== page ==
When Derek Mackay, the Scottish Finance Secretary announce in his Scottish Budget in December 2018, that he was increasing the Additional Dwelling Supplement element of Land and Building Transaction Tax from 3% to 4%, many people thought “it’s only 1% and it doesn’t apply to me”.
The other aspect of this increase that’s worrying is the misconception that this tax only applies to people buying second homes or those involved in the buy-to-let market.
Unfortunately, the Additional Dwelling Supplement has some unintended consequences for the “normal” property market.
To understand the anomalies, we need to understand what the Additional Dwelling Supplement is, why it was introduced and how it works.
What is the Additional Dwelling Supplement?
The Additional Dwelling Supplement is a tax applied in the purchase of a second or subsequent residential property. It is payable in addition to any Land & Buildings Transaction Tax payable (and even if no Land & Buildings Transaction Tax is payable!). The current rate of tax is now 4% following the approval of the Finance Secretary’s draft Budget.
Why was Additional Dwelling Supplement introduced?
The Additional Dwelling Supplement was first introduced to mirror a similar provision in England and Wales and was designed to help first-time buyers gain better access to the property market. The theory was that buy-to-let landlords were buying up property at the lower end of the market, forcing up the price and squeezing first-time buyers out of the market. It was also a very easy way for the UK and Scottish Government to generate extra tax revenue.
How does the Additional Swelling Supplement work?
When an individual who already owns a property (anywhere in the world) as his or her main residence or an organisation purchases a residential property that’s worth more than £40,000, they will need to pay the Additional Dwelling Supplement on the full price of the property being purchased.
However, this tax not only catches organisations, second home purchasers and buy-to-let landlords, it also catches individuals who, for whatever reason, are unable to sell their existing main residence.
To understand how this can happen, we need to look at the rules on how the Additional Dwelling Supplement is applied.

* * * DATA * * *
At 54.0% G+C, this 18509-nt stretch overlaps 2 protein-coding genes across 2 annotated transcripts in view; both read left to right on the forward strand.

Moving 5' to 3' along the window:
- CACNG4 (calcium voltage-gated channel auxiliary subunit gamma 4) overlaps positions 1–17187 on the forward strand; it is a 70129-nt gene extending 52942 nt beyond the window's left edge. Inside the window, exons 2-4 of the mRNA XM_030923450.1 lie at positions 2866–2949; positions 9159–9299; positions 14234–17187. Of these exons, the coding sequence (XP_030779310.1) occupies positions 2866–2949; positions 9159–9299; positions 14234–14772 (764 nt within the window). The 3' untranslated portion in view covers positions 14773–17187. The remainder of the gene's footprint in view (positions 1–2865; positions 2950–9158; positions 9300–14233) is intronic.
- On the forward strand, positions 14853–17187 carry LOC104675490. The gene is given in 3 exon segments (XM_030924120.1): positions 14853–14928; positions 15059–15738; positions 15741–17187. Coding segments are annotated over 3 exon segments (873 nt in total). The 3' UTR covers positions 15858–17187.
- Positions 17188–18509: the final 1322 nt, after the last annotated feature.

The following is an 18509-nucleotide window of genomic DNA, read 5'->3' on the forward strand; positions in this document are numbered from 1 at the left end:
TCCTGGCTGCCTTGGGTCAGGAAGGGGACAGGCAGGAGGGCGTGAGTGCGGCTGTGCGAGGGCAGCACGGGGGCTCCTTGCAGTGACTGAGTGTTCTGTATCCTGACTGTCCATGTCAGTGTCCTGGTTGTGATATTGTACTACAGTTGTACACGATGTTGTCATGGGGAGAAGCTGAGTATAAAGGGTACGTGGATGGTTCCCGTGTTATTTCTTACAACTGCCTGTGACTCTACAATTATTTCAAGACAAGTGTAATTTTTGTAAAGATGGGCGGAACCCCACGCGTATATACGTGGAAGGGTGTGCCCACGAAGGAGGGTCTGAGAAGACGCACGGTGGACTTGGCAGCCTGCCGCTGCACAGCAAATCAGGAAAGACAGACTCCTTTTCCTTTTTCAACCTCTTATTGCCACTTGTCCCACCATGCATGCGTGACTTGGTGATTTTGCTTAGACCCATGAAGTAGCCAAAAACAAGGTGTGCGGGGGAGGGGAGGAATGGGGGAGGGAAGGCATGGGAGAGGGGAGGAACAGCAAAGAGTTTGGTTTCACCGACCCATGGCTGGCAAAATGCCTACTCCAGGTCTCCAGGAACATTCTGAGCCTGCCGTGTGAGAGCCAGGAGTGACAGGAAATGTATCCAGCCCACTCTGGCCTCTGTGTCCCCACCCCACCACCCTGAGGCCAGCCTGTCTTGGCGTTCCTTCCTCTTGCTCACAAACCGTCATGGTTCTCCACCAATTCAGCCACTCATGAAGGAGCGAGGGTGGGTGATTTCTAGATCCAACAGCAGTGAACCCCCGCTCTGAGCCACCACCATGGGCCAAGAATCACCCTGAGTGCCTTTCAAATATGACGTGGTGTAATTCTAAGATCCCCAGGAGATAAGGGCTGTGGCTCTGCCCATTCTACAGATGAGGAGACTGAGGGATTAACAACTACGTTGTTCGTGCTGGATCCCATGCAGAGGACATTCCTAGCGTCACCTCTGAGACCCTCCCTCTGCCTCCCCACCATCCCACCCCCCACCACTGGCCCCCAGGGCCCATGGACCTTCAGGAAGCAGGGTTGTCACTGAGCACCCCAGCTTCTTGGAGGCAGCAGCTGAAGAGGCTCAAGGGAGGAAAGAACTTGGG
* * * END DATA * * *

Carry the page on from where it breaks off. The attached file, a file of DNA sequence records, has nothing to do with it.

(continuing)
If an individual, either on their own or as part of a couple, already owns a residential property as their main principal residence and if they then, either on their own or with their partner, buy another property as their main principal residence, then if the existing property owned is valued at more than £40,000, in addition to the normal Land & Buildings Transaction Tax, they will pay the 4% Additional Dwelling Supplement on the whole purchase price if their former property hasn’t been sold.
The Additional Dwelling Supplement is also applied where a couple are separating and one of them remains in the former matrimonial or family home. If the departing spouse or partner retains any part of the ownership of the family home but moves out and wants to buy a new house, he or she will need to pay the Additional Dwelling Supplement simply because of that ownership in the former family home even though they no longer live in it.
How does this work in practice?
When someone buys a second or subsequent residential property for, say, £200,000, it would result in a payment of £1,100 for Land & Buildings Transaction Tax plus an Additional Dwelling Supplement of £8,000 – a total of £9,100.
This is all very well if the intention is to retain the existing property for investment purposes, but when the intention is that the existing property be sold, and the deal collapses at the very last minute, it can be extremely difficult, if not impossible, to “magic” up an additional £8,000 to allow the purchase to proceed.
Additional Dwelling Supplement can be reclaimed once the originally owned property has been sold, but there is no guarantee that this will happen within the timescale allowed, which is currently 18 months.
Revenue Scotland has provided a number of worked examples on its website that you can view by clicking here.
If you would like more information on this or wish to discuss it, please call us on 01698 373365 or click here to email us.